Running isn't always the
Running is one sport that can be extremely tough on your joints - especially if you're increasing your time on the trail and adding in longer runs. As a runner currently training for the Rock 'n' Roll Lisbon Marathon, I've experienced firsthand the aches and pains involved with racking up the miles without properly addressing what my body needed to complete a long distance run efficiently and safely.
We've enlisted the help of sports nutrition expert and Ironman athlete Ben Greenfield for several tips to consider before you lace up your shoes and head out on a run. Check it out:
1. Try dynamic stretching: Dynamic stretching involves moving your muscles and joints through different ranges of motion, which is even more effective after they've been warmed up with cardio. Here's a sample dynamic stretching routine:
* 10 arm circles in all directions
* 10 leg swings in all directions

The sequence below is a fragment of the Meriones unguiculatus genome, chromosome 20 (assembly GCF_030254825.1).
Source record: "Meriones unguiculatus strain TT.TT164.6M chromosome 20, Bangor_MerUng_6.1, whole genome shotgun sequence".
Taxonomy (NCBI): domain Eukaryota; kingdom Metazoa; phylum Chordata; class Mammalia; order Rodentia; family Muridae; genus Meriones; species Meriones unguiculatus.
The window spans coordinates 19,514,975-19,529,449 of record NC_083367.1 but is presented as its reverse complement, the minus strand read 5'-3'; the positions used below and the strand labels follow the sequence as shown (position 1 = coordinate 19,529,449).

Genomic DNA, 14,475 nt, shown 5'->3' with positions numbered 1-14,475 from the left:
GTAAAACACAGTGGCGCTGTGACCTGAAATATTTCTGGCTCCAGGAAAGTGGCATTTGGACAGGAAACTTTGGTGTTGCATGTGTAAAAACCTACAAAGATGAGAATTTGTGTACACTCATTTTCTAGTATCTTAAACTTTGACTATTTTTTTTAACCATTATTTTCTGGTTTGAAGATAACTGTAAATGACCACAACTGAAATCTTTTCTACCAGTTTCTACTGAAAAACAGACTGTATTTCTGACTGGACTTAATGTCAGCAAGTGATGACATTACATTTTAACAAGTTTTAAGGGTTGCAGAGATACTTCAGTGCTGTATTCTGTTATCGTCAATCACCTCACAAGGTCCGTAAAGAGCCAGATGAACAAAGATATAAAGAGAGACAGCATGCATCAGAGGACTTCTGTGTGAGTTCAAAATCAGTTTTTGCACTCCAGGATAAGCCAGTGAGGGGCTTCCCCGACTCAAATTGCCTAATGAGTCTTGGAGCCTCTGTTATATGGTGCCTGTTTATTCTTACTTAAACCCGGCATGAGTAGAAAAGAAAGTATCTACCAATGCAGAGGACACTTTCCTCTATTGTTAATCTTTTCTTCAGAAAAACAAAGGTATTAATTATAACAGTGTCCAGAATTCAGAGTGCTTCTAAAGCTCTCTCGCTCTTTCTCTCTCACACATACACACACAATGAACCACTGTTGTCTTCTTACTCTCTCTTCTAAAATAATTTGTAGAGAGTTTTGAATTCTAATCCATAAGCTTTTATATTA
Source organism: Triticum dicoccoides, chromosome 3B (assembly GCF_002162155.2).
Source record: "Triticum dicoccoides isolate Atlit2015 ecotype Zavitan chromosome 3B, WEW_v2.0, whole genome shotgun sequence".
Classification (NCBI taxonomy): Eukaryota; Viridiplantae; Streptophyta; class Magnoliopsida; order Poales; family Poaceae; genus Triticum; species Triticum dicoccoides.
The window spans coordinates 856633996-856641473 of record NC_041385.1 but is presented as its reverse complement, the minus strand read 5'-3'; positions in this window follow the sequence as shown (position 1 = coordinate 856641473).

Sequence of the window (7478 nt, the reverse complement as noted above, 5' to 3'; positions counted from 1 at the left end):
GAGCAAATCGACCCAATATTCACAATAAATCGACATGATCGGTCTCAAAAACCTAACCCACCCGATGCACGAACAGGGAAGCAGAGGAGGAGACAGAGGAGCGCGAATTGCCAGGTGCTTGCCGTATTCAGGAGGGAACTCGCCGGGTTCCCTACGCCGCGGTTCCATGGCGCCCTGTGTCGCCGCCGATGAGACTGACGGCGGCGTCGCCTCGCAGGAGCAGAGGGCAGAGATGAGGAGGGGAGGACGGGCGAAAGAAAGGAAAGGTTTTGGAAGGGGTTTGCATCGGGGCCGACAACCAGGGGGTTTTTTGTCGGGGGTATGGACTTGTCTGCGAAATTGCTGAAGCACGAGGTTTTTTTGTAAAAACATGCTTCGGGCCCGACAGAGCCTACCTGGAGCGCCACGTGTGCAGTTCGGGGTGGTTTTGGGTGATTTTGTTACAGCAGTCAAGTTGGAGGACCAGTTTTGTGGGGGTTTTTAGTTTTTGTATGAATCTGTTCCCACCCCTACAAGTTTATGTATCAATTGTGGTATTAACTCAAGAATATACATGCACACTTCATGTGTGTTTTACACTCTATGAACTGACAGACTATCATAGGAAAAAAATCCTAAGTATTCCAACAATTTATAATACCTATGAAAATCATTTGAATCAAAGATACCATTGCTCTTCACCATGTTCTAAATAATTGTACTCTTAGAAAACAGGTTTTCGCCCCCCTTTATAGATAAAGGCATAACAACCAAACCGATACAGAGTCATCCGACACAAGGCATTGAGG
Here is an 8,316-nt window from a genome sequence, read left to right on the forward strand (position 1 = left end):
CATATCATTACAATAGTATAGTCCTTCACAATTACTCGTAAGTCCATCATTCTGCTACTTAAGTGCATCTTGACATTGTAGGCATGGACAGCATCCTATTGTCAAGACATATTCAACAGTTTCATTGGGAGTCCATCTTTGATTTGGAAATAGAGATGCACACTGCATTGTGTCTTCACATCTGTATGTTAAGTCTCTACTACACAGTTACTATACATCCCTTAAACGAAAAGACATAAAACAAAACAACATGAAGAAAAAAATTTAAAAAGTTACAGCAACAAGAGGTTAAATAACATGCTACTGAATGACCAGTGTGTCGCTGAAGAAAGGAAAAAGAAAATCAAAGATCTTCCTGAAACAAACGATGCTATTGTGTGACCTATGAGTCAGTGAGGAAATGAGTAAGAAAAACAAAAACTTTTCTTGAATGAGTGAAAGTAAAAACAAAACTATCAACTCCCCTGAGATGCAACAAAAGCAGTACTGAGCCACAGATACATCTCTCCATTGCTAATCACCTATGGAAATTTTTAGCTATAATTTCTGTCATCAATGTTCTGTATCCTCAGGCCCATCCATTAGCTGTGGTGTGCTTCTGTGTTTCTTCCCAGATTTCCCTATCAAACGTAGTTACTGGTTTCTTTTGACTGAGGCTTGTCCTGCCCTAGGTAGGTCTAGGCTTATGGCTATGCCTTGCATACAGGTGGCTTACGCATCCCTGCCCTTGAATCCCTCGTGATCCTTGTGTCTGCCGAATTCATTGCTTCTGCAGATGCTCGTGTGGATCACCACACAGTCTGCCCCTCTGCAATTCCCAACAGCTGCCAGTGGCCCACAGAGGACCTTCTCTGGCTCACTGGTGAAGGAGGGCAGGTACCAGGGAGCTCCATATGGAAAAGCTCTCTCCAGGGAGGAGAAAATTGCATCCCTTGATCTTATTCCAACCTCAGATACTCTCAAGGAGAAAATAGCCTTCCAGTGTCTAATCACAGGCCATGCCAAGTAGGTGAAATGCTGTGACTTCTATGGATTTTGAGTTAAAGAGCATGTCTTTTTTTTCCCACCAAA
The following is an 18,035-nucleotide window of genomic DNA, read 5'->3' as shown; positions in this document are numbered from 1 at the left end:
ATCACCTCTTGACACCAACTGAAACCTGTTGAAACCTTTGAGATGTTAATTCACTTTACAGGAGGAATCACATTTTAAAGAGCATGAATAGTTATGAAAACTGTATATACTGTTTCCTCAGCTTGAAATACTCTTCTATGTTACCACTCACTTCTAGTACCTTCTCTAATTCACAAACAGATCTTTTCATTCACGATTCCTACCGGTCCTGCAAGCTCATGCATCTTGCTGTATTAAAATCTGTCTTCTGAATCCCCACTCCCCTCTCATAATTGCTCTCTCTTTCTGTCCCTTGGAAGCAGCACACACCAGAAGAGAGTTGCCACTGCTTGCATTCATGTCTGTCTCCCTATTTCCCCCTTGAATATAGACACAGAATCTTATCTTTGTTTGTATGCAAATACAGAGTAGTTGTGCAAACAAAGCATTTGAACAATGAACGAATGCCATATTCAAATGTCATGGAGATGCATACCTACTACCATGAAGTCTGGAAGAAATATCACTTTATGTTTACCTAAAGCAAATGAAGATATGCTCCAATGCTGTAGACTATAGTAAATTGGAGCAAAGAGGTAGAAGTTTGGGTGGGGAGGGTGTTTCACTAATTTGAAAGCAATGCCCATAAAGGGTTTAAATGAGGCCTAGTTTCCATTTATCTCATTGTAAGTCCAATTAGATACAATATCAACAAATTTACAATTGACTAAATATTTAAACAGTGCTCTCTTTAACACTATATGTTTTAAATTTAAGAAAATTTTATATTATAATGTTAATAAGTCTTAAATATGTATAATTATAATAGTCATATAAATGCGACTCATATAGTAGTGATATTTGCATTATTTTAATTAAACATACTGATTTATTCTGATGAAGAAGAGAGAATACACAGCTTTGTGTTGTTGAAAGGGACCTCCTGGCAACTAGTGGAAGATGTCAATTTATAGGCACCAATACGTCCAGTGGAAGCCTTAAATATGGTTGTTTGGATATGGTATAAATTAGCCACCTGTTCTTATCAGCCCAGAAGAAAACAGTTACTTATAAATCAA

* Walking lunges from one end of the room to the other and back
* Shuffle sideways from one end of the room to the other and back
* Reach for the sky and bend your waist from side to side 10 times
* Finish with 25 jumping jacks
2. Restore Your ATP: After you've finished exercising, one of your primary goals (if you want to exercise again soon) is to restore your ATP levels as quickly as possible. A shot of an energy supplement (with recovery fuels as well) such as X2Performance can do this very quickly - and is much faster than even eating a real meal such as steak and potatoes!
3. Cure Your Tummy Aches From Long Runs With … Peppermint Tums. Carry them in a film canister. And next time, eat less fuel! That's the #1 cause of tummy aches during a run.
4. Don't forget about muscle recovery: The old school ways of foam rolling, drinking a post-workout shake or smoothie, and an ice massage/bath are still tried and true. Some new alternatives I recommend include: acupuncture, deloading aka adding an easy "recovery week, and using compression gear or Kinesiotape .
5. Let your body rest: Something runners often overlook is the importance of nervous system recovery - it takes a minimum of 72 hours to recover from a tough run, so you need to wait at least three days for any hard workouts. Although easy workouts, such as a light swim, elliptical trainer, and yoga, are fine as soon as the next day.